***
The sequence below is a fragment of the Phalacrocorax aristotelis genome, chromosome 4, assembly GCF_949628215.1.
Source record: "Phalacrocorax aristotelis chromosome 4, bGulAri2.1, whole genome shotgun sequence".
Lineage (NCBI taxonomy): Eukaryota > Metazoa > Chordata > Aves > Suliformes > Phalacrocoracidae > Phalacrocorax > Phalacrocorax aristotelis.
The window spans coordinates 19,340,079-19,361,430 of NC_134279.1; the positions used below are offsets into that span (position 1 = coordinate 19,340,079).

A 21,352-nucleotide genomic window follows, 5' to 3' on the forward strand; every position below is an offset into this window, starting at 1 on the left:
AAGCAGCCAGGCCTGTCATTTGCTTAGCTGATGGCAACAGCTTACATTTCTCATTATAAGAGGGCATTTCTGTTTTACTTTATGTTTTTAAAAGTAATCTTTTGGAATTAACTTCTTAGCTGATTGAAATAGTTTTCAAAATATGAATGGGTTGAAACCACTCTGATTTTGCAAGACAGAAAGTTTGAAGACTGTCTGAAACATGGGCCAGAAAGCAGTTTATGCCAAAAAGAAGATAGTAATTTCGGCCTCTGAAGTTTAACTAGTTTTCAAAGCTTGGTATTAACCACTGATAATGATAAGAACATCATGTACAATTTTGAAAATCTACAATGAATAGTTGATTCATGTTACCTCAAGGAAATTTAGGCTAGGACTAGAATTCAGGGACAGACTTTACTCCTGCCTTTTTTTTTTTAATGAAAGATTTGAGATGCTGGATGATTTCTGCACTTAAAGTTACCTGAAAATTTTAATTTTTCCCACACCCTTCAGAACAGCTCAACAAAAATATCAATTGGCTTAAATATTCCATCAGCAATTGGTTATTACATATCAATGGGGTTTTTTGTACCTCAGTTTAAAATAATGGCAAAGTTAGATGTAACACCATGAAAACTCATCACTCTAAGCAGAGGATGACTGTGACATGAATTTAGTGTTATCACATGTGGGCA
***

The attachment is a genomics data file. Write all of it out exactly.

The sequence below is a fragment of the Phalacrocorax aristotelis genome, chromosome 4, assembly GCF_949628215.1.
Source record: "Phalacrocorax aristotelis chromosome 4, bGulAri2.1, whole genome shotgun sequence".
Lineage (NCBI taxonomy): Eukaryota > Metazoa > Chordata > Aves > Suliformes > Phalacrocoracidae > Phalacrocorax > Phalacrocorax aristotelis.
The window spans coordinates 19,340,079-19,361,430 of NC_134279.1; the positions used below are offsets into that span (position 1 = coordinate 19,340,079).

A 21,352-nucleotide genomic window follows, 5' to 3' on the forward strand; every position below is an offset into this window, starting at 1 on the left:
AAGCAGCCAGGCCTGTCATTTGCTTAGCTGATGGCAACAGCTTACATTTCTCATTATAAGAGGGCATTTCTGTTTTACTTTATGTTTTTAAAAGTAATCTTTTGGAATTAACTTCTTAGCTGATTGAAATAGTTTTCAAAATATGAATGGGTTGAAACCACTCTGATTTTGCAAGACAGAAAGTTTGAAGACTGTCTGAAACATGGGCCAGAAAGCAGTTTATGCCAAAAAGAAGATAGTAATTTCGGCCTCTGAAGTTTAACTAGTTTTCAAAGCTTGGTATTAACCACTGATAATGATAAGAACATCATGTACAATTTTGAAAATCTACAATGAATAGTTGATTCATGTTACCTCAAGGAAATTTAGGCTAGGACTAGAATTCAGGGACAGACTTTACTCCTGCCTTTTTTTTTTTAATGAAAGATTTGAGATGCTGGATGATTTCTGCACTTAAAGTTACCTGAAAATTTTAATTTTTCCCACACCCTTCAGAACAGCTCAACAAAAATATCAATTGGCTTAAATATTCCATCAGCAATTGGTTATTACATATCAATGGGGTTTTTTGTACCTCAGTTTAAAATAATGGCAAAGTTAGATGTAACACCATGAAAACTCATCACTCTAAGCAGAGGATGACTGTGACATGAATTTAGTGTTATCACATGTGGGCA